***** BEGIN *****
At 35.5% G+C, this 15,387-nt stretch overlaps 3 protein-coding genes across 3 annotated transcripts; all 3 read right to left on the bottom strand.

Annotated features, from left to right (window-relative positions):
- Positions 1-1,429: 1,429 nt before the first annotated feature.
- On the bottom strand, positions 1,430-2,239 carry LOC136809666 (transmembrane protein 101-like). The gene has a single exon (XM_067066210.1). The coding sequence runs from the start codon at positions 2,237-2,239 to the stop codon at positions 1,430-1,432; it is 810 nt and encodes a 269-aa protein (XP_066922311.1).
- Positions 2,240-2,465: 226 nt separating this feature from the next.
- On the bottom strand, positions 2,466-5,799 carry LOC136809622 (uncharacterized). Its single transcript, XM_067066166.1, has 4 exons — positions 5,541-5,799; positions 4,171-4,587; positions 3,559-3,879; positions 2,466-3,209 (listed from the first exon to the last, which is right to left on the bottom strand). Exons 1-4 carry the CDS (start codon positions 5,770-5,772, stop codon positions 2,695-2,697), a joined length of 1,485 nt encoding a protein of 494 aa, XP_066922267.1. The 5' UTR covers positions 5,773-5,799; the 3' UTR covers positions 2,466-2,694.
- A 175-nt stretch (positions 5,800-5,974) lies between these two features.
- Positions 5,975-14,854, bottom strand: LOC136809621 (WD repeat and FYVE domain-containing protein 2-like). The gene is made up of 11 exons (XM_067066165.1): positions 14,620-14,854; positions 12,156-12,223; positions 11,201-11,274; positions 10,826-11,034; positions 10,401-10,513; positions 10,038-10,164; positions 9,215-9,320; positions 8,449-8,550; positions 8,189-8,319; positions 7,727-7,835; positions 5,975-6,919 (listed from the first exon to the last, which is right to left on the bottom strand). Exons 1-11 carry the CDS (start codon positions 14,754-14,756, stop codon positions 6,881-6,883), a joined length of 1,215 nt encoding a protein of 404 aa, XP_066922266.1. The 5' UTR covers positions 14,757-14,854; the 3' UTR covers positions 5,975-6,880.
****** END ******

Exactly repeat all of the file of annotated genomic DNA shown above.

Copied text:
At 35.5% G+C, this 15,387-nt stretch overlaps 3 protein-coding genes across 3 annotated transcripts; all 3 read right to left on the bottom strand.

Annotated features, from left to right (window-relative positions):
- Positions 1-1,429: 1,429 nt before the first annotated feature.
- On the bottom strand, positions 1,430-2,239 carry LOC136809666 (transmembrane protein 101-like). The gene has a single exon (XM_067066210.1). The coding sequence runs from the start codon at positions 2,237-2,239 to the stop codon at positions 1,430-1,432; it is 810 nt and encodes a 269-aa protein (XP_066922311.1).
- Positions 2,240-2,465: 226 nt separating this feature from the next.
- On the bottom strand, positions 2,466-5,799 carry LOC136809622 (uncharacterized). Its single transcript, XM_067066166.1, has 4 exons — positions 5,541-5,799; positions 4,171-4,587; positions 3,559-3,879; positions 2,466-3,209 (listed from the first exon to the last, which is right to left on the bottom strand). Exons 1-4 carry the CDS (start codon positions 5,770-5,772, stop codon positions 2,695-2,697), a joined length of 1,485 nt encoding a protein of 494 aa, XP_066922267.1. The 5' UTR covers positions 5,773-5,799; the 3' UTR covers positions 2,466-2,694.
- A 175-nt stretch (positions 5,800-5,974) lies between these two features.
- Positions 5,975-14,854, bottom strand: LOC136809621 (WD repeat and FYVE domain-containing protein 2-like). The gene is made up of 11 exons (XM_067066165.1): positions 14,620-14,854; positions 12,156-12,223; positions 11,201-11,274; positions 10,826-11,034; positions 10,401-10,513; positions 10,038-10,164; positions 9,215-9,320; positions 8,449-8,550; positions 8,189-8,319; positions 7,727-7,835; positions 5,975-6,919 (listed from the first exon to the last, which is right to left on the bottom strand). Exons 1-11 carry the CDS (start codon positions 14,754-14,756, stop codon positions 6,881-6,883), a joined length of 1,215 nt encoding a protein of 404 aa, XP_066922266.1. The 5' UTR covers positions 14,757-14,854; the 3' UTR covers positions 5,975-6,880.